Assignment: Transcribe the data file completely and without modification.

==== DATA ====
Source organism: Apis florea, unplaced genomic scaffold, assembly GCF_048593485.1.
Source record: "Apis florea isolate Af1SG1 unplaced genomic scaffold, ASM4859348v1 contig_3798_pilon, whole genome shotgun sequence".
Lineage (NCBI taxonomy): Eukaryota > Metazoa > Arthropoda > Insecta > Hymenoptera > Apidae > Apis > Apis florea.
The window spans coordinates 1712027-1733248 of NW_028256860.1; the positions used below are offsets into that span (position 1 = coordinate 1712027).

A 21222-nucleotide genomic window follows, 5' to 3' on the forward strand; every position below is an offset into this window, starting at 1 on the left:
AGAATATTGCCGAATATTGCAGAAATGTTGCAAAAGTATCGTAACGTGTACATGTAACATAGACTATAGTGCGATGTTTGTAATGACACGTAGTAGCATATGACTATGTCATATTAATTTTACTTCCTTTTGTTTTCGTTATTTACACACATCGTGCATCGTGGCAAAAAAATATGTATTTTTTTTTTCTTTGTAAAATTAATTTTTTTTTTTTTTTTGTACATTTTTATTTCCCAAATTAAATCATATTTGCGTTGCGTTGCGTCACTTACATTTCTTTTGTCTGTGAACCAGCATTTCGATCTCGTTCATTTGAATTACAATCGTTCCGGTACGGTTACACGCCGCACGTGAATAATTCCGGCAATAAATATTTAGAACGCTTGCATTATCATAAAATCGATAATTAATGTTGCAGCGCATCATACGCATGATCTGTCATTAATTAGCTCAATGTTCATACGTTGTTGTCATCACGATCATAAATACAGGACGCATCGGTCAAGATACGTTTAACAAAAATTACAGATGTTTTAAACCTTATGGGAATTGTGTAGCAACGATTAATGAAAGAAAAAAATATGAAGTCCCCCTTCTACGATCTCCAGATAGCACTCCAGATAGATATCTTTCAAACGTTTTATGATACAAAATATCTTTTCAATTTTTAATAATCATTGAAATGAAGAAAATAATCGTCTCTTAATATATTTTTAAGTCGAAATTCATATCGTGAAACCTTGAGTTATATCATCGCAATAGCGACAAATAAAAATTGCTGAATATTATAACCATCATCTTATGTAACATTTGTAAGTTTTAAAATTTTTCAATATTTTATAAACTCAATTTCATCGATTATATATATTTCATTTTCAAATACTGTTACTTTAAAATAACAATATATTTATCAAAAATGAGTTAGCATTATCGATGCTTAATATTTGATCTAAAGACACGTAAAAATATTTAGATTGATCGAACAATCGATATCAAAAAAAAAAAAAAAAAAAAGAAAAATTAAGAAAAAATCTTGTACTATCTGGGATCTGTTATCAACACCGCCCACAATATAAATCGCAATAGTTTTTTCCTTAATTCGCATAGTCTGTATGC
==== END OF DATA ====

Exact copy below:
Source organism: Apis florea, unplaced genomic scaffold, assembly GCF_048593485.1.
Source record: "Apis florea isolate Af1SG1 unplaced genomic scaffold, ASM4859348v1 contig_3798_pilon, whole genome shotgun sequence".
Lineage (NCBI taxonomy): Eukaryota > Metazoa > Arthropoda > Insecta > Hymenoptera > Apidae > Apis > Apis florea.
The window spans coordinates 1712027-1733248 of NW_028256860.1; the positions used below are offsets into that span (position 1 = coordinate 1712027).

A 21222-nucleotide genomic window follows, 5' to 3' on the forward strand; every position below is an offset into this window, starting at 1 on the left:
AGAATATTGCCGAATATTGCAGAAATGTTGCAAAAGTATCGTAACGTGTACATGTAACATAGACTATAGTGCGATGTTTGTAATGACACGTAGTAGCATATGACTATGTCATATTAATTTTACTTCCTTTTGTTTTCGTTATTTACACACATCGTGCATCGTGGCAAAAAAATATGTATTTTTTTTTTCTTTGTAAAATTAATTTTTTTTTTTTTTTTGTACATTTTTATTTCCCAAATTAAATCATATTTGCGTTGCGTTGCGTCACTTACATTTCTTTTGTCTGTGAACCAGCATTTCGATCTCGTTCATTTGAATTACAATCGTTCCGGTACGGTTACACGCCGCACGTGAATAATTCCGGCAATAAATATTTAGAACGCTTGCATTATCATAAAATCGATAATTAATGTTGCAGCGCATCATACGCATGATCTGTCATTAATTAGCTCAATGTTCATACGTTGTTGTCATCACGATCATAAATACAGGACGCATCGGTCAAGATACGTTTAACAAAAATTACAGATGTTTTAAACCTTATGGGAATTGTGTAGCAACGATTAATGAAAGAAAAAAATATGAAGTCCCCCTTCTACGATCTCCAGATAGCACTCCAGATAGATATCTTTCAAACGTTTTATGATACAAAATATCTTTTCAATTTTTAATAATCATTGAAATGAAGAAAATAATCGTCTCTTAATATATTTTTAAGTCGAAATTCATATCGTGAAACCTTGAGTTATATCATCGCAATAGCGACAAATAAAAATTGCTGAATATTATAACCATCATCTTATGTAACATTTGTAAGTTTTAAAATTTTTCAATATTTTATAAACTCAATTTCATCGATTATATATATTTCATTTTCAAATACTGTTACTTTAAAATAACAATATATTTATCAAAAATGAGTTAGCATTATCGATGCTTAATATTTGATCTAAAGACACGTAAAAATATTTAGATTGATCGAACAATCGATATCAAAAAAAAAAAAAAAAAAAAGAAAAATTAAGAAAAAATCTTGTACTATCTGGGATCTGTTATCAACACCGCCCACAATATAAATCGCAATAGTTTTTTCCTTAATTCGCATAGTCTGTATGC